Around 770,000 metric tonnes of isoprene – commonly used in vehicle tyres and many other rubber applications including medical equipment, toys, shoe soles, textiles – are produced annually. The most readily available source of isoprene is as a byproduct of crude oil cracking during the production of ethylene (plastics). But rising prices and diminishing supply from traditional petroleum-based sources are creating concern for the plastics industry.
Recently, there has been a shift in the production of ethylene due to the abundant supply and competitive price of natural liquid gas, however this process does not produce isoprene.
As a consequence, less isoprene is being extracted from ethylene production, creating a shortage and subsequent price rise. This trend is predicted to continue due to steadily rising demands for isoprene. While other solutions exist, they are significantly more expensive and only serve as marginal suppliers in current markets. In addition, crude oil cracking releases a considerable amount of C02 into the environment.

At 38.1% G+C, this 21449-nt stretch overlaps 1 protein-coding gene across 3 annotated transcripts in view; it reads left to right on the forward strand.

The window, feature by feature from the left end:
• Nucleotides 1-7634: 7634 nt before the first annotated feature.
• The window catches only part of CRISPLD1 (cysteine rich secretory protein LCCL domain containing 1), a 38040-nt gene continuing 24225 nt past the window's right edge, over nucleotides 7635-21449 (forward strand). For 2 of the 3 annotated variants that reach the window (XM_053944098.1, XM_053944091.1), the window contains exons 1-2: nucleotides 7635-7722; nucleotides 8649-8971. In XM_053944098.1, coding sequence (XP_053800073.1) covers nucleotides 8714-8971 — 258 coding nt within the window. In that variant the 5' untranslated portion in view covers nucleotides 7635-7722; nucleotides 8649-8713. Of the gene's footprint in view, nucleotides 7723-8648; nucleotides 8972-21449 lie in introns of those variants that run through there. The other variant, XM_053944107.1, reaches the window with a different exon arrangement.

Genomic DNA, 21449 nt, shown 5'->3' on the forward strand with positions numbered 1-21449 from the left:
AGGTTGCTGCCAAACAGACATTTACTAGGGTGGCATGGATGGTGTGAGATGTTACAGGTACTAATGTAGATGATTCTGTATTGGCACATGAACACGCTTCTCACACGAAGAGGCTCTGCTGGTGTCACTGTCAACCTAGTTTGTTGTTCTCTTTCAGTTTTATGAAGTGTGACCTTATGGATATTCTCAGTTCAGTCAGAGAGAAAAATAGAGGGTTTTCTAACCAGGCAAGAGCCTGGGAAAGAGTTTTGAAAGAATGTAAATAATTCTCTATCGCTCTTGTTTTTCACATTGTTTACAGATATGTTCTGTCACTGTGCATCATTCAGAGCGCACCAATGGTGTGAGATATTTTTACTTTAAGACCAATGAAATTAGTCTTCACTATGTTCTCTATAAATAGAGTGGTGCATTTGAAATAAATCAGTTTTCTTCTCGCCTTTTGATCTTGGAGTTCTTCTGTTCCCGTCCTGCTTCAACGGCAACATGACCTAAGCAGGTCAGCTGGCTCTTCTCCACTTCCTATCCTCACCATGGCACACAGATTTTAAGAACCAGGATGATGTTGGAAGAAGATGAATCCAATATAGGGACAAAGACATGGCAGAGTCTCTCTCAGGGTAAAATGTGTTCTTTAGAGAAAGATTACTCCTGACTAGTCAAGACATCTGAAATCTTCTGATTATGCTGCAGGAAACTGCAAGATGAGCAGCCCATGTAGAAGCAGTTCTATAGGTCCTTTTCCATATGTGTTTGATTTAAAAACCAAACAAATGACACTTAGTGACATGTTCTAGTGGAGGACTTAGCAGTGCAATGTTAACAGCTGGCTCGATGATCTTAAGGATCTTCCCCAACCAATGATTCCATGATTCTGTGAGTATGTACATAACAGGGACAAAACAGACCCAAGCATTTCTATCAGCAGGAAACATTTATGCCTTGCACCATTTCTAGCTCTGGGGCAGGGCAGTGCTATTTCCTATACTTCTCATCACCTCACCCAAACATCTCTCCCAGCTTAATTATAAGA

Visolis have developed a new microbe and supporting process technology to produce bio-based high-purity isoprene, Bioprene. The solution uses proprietary technology based on a bioengineered microbe that converts renewable materials (plant sugars) into isoprene with a high yield. Visolis are able to produce isoprene for less than half its current market price through a process that emits 4 times less CO2. Each Isoprene plant build on Visolis technology would have the same environmental impact as planting 20 million trees. Visolis represent the future in cheap sustainable isoprene.